Half term looms
Friday, October 16, 2015 by Richard Biggs
This first half of the Michaelmas Term has flown by. Corny, I know, but true. Possibly something to do with the wonderful autumn weather we ’ve been having. Our long-anticipated science festival has come and gone, to much acclaim and immense enjoyment. I am delighted at how well the science faculty and the marketing department have grabbed that brief and made such a success of it - well done to them! We've had a large number of prep and primary school pupils joining us to experience some exciting events; and I am pleased to say that, despite several explosions the laboratories are still pretty much intact, which is a blessing. Three excellent public lectures have rounded off each of the three days on a high note. This will, almost certainly, become a regular King's fixture, and maybe we can grow it further - The Taunton Science Festival? Why not?
Another highlight of the first half of term has been the sporting successes of our U14 girls (ie our year 9s, who have just joined the school). Two weeks ago they were runners up (to Millfield) in the county netball tournament, and go through to the regional round. This Sunday they won the county hockey tournament, beating Millfield along the way. That all augurs well for lots of future success. They're the sort of sporty, enthusiastic, feisty bunch who will be competitive at just about anything. In fact all our new boys and girls have made a great start, settled in well and are contributing well. Lots of our pupils look quite tired, though, so this break comes at exactly the right time.
A few weeks ago our Pringle Trophy team headed off to Woodbury Common and Lympstone for the annual competition between the 19 Royal Marines CCF sections from around the country. Eldest son was in the squad, and they had certainly put in the hours of training - up at 6am most mornings since the beginning of term. It was a pleasure to watch them on the endurance run on the Common (a pleasure because I didn't have to move a muscle - it looked pretty gruesome for them, though) and to watch the drill test down at the base in Lympstone. We won both of those sections, and the camouflage, but missed out narrowly on an overall win, coming second by just a few points. The boys were understandably disappointed, but it is nonetheless an extraordinary achievement, and I am immensely proud of how well King's has done in the Pringle Trophy over the past six or seven years. Congratulations to them and to the "mentors" Captains King and Belfield.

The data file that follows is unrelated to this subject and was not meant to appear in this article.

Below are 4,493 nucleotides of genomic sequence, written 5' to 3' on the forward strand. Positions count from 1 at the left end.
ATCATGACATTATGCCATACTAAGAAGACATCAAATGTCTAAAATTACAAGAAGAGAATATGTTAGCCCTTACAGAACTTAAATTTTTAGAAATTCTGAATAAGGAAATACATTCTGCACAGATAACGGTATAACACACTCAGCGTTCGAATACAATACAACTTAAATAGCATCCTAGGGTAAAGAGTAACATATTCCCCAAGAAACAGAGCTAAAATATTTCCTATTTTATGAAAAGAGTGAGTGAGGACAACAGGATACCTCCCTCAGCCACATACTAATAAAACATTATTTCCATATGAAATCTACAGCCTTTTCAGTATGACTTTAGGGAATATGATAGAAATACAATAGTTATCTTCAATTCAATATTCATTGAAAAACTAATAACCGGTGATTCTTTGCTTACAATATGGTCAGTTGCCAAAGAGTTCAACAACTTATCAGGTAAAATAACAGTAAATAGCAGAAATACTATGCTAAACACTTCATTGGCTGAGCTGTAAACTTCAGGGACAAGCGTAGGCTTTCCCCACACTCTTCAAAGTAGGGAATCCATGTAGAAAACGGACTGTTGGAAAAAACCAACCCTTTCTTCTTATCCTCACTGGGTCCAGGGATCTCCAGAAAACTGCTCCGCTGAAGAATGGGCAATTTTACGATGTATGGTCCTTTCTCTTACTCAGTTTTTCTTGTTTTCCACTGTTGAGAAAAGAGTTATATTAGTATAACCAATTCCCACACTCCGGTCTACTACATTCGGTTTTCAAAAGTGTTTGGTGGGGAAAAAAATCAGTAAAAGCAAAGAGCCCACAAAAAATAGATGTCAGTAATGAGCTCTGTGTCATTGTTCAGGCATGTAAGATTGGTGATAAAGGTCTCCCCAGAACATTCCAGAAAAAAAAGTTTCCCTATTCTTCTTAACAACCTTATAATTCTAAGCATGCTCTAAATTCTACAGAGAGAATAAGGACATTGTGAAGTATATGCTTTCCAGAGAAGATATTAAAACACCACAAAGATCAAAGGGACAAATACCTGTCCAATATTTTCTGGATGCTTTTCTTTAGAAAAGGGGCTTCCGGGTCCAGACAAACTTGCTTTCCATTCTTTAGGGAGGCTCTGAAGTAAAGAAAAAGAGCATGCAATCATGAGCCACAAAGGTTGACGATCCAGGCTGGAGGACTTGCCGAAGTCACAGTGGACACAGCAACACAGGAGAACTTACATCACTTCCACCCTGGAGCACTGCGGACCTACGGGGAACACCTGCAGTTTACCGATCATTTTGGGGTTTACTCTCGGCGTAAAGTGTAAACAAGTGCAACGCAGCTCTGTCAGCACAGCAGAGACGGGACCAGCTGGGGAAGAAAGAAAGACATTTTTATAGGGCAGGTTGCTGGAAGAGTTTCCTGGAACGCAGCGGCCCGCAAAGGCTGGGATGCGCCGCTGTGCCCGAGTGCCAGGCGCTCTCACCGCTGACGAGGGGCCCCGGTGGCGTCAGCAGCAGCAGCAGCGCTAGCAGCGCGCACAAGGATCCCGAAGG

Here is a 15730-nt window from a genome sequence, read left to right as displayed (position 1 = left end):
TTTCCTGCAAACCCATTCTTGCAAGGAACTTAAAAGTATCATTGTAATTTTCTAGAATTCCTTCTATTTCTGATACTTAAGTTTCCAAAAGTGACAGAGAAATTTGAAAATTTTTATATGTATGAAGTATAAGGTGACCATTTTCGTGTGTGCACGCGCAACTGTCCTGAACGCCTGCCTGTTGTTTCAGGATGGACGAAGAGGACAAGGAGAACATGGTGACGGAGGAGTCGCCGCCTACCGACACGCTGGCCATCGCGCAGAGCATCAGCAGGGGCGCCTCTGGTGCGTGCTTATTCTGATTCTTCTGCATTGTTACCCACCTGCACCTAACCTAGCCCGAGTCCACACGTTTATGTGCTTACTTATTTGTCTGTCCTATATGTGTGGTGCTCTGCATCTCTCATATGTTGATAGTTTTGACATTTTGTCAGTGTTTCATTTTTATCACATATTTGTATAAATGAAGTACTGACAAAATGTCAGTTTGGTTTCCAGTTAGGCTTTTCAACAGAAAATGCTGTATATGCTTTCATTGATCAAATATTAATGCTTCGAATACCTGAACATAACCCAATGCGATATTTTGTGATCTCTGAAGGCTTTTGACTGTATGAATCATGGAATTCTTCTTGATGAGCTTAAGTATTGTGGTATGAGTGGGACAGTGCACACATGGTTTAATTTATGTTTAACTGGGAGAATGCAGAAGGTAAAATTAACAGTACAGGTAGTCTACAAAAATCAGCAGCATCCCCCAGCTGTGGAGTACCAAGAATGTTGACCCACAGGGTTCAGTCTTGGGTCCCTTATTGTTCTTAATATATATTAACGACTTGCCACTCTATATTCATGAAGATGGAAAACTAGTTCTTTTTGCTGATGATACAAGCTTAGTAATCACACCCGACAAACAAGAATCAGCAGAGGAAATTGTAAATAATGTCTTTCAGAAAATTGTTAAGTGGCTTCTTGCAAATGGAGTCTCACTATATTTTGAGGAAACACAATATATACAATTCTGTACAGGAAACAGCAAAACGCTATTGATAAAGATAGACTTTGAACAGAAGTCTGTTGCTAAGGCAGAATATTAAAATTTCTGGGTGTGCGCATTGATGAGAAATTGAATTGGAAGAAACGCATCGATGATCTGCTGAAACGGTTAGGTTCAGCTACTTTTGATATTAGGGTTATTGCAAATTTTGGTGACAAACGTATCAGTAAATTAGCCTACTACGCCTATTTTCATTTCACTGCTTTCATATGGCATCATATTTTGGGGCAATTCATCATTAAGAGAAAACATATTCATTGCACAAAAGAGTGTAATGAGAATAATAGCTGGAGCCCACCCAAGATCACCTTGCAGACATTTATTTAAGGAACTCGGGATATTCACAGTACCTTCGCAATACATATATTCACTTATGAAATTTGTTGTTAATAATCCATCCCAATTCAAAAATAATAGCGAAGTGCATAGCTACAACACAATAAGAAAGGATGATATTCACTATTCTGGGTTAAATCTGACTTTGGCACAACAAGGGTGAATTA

The annual pilgrimage to a golfing resort that is the HMC Conference took place last week. St Andrews - again. This time the trip had a particular interest for us because eldest son has put St Andrews down as one of his UCAS choices. So we saw the town and the university through the eyes of potential parents. And found it rather charming. Great tea shops. Seriously good book shops. Oh...and apparently there's a golf course or two. That must have been the lawn with the sandpits.
The theme of the conference - looking forward - was a worthy one. Of course our schools need to keep up to date and in touch with a rapidly changing world. But we should also recognise that much of what we have done for a very long time is still entirely valid and appropriate and equips our pupils with the attitudes and habits and skills that will allow them to thrive whatever the world throws at them. It is the soft skills of confidence, leadership, creativity, tolerance, cheerfulness and, especially, resilience which will serve them so well.
So, half term looms. For me it is going to be somewhat extended: I am off to spend a few days with my father in Cape Town, after he undergoes surgery, during the first week of the second half of term. Not a happy reason to travel, but still it'll be good to be back in Cape Town for a while. There will be whales in the bay, and hopefully flowers on the mountains. Before that there's a week in our Cornish cottage to look forward to and then a boys-only trip through France with an old school friend - from the Riviera to the Jura mountains, where he owns vineyards and an absinthe factory. Should be interesting. They make a very particular style of wine in the Jura, apparently much admired by Julius Caesar. I don't know what he made of the absinthe.